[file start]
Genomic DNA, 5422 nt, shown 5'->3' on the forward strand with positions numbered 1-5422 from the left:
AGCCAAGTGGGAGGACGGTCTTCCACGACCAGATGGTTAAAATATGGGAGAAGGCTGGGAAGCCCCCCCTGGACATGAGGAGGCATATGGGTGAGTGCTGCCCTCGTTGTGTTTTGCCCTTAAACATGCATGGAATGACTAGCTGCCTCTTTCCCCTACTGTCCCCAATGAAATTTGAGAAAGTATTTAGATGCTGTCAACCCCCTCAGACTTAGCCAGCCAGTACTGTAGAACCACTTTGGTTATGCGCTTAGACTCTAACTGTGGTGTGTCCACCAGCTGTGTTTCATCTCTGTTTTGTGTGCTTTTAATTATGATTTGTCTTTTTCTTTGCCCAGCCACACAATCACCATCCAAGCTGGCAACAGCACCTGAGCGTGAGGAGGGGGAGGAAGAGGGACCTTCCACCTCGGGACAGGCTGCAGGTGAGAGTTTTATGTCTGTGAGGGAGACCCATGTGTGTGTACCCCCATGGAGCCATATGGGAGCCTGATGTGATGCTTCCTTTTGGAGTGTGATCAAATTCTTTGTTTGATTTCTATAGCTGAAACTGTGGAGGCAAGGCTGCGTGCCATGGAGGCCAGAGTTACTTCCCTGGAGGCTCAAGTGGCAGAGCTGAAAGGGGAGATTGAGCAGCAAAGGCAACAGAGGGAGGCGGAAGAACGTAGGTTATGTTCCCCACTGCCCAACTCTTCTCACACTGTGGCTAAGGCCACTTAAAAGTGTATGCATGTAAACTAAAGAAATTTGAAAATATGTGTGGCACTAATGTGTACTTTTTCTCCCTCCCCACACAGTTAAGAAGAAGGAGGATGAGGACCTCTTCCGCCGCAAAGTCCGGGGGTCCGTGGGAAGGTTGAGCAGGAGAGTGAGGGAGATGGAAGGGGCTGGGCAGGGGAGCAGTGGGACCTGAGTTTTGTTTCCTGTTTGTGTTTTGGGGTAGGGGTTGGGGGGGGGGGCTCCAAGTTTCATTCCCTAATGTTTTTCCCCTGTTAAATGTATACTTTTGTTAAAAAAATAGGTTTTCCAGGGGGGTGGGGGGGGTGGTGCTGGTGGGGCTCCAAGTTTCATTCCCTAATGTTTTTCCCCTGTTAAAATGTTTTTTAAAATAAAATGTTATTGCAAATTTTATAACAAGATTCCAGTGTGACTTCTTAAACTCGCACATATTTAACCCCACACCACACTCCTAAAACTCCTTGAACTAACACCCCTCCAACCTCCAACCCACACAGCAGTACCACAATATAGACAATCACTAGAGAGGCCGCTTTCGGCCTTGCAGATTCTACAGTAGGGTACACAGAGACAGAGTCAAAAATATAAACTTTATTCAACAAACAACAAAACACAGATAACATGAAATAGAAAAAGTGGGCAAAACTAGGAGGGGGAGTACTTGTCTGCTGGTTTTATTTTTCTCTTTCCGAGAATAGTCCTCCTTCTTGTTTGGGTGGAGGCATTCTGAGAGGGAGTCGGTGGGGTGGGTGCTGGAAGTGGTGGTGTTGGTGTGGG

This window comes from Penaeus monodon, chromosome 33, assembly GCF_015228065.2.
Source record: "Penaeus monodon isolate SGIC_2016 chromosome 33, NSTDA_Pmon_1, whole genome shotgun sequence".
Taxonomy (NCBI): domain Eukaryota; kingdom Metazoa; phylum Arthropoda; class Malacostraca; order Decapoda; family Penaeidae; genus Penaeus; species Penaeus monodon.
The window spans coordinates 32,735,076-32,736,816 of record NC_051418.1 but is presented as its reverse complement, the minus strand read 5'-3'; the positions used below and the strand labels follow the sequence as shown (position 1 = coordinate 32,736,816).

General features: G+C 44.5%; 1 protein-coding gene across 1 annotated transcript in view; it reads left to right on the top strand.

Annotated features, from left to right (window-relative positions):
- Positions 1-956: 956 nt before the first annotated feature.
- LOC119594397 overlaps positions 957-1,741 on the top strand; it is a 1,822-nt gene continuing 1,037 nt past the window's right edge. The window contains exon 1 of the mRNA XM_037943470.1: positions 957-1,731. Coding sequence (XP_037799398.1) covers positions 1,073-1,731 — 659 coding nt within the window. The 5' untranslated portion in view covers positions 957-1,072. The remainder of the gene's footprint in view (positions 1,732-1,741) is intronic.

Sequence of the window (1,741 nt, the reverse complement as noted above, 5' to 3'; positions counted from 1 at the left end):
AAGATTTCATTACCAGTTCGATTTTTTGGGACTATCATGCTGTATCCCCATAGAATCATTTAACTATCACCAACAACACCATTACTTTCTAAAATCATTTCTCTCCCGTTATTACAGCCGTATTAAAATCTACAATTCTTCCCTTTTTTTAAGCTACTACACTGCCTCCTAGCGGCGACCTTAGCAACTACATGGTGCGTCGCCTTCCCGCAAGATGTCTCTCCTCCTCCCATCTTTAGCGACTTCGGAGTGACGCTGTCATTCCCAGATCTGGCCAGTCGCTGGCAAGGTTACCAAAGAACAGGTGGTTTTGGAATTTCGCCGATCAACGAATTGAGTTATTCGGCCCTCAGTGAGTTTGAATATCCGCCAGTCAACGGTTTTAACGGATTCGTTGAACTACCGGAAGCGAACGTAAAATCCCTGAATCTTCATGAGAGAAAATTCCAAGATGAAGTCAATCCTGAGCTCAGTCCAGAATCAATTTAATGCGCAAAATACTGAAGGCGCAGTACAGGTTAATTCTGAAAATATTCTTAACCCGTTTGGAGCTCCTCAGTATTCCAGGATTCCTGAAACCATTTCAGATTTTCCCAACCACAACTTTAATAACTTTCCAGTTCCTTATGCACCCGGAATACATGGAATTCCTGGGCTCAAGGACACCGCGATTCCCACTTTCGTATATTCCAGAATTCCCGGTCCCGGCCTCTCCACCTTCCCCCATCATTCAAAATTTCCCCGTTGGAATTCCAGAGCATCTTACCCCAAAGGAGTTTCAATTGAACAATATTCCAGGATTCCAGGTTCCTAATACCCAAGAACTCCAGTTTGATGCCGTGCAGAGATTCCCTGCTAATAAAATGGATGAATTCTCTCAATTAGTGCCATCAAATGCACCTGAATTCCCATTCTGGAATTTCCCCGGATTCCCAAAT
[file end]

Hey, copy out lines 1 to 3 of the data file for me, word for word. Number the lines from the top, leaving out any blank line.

Genomic DNA, 5422 nt, shown 5'->3' on the forward strand with positions numbered 1-5422 from the left:
AGCCAAGTGGGAGGACGGTCTTCCACGACCAGATGGTTAAAATATGGGAGAAGGCTGGGAAGCCCCCCCTGGACATGAGGAGGCATATGGGTGAGTGCTGCCCTCGTTGTGTTTTGCCCTTAAACATGCATGGAATGACTAGCTGCCTCTTTCCCCTACTGTCCCCAATGAAATTTGAGAAAGTATTTAGATGCTGTCAACCCCCTCAGACTTAGCCAGCCAGTACTGTAGAACCACTTTGGTTATGCGCTTAGACTCTAACTGTGGTGTGTCCACCAGCTGTGTTTCATCTCTGTTTTGTGTGCTTTTAATTATGATTTGTCTTTTTCTTTGCCCAGCCACACAATCACCATCCAAGCTGGCAACAGCACCTGAGCGTGAGGAGGGGGAGGAAGAGGGACCTTCCACCTCGGGACAGGCTGCAGGTGAGAGTTTTATGTCTGTGAGGGAGACCCATGTGTGTGTACCCCCATGGAGCCATATGGGAGCCTGATGTGATGCTTCCTTTTGGAGTGTGATCAAATTCTTTGTTTGATTTCTATAGCTGAAACTGTGGAGGCAAGGCTGCGTGCCATGGAGGCCAGAGTTACTTCCCTGGAGGCTCAAGTGGCAGAGCTGAAAGGGGAGATTGAGCAGCAAAGGCAACAGAGGGAGGCGGAAGAACGTAGGTTATGTTCCCCACTGCCCAACTCTTCTCACACTGTGGCTAAGGCCACTTAAAAGTGTATGCATGTAAACTAAAGAAATTTGAAAATATGTGTGGCACTAATGTGTACTTTTTCTCCCTCCCCACACAGTTAAGAAGAAGGAGGATGAGGACCTCTTCCGCCGCAAAGTCCGGGGGTCCGTGGGAAGGTTGAGCAGGAGAGTGAGGGAGATGGAAGGGGCTGGGCAGGGGAGCAGTGGGACCTGAGTTTTGTTTCCTGTTTGTGTTTTGGGGTAGGGGTTGGGGGGGGGGGCTCCAAGTTTCATTCCCTAATGTTTTTCCCCTGTTAAATGTATACTTTTGTTAAAAAAATAGGTTTTCCAGGGGGGTGGGGGGGGTGGTGCTGGTGGGGCTCCAAGTTTCATTCCCTAATGTTTTTCCCCTGTTAAAATGTTTTTTAAAATAAAATGTTATTGCAAATTTTATAACAAGATTCCAGTGTGACTTCTTAAACTCGCACATATTTAACCCCACACCACACTCCTAAAACTCCTTGAACTAACACCCCTCCAACCTCCAACCCACACAGCAGTACCACAATATAGACAATCACTAGAGAGGCCGCTTTCGGCCTTGCAGATTCTACAGTAGGGTACACAGAGACAGAGTCAAAAATATAAACTTTATTCAACAAACAACAAAACACAGATAACATGAAATAGAAAAAGTGGGCAAAACTAGGAGGGGGAGTACTTGTCTGCTGGTTTTATTTTTCTCTTTCCGAGAATAGTCCTCCTTCTTGTTTGGGTGGAGGCATTCTGAGAGGGAGTCGGTGGGGTGGGTGCTGGAAGTGGTGGTGTTGGTGTGGG

This window comes from Penaeus monodon, chromosome 33, assembly GCF_015228065.2.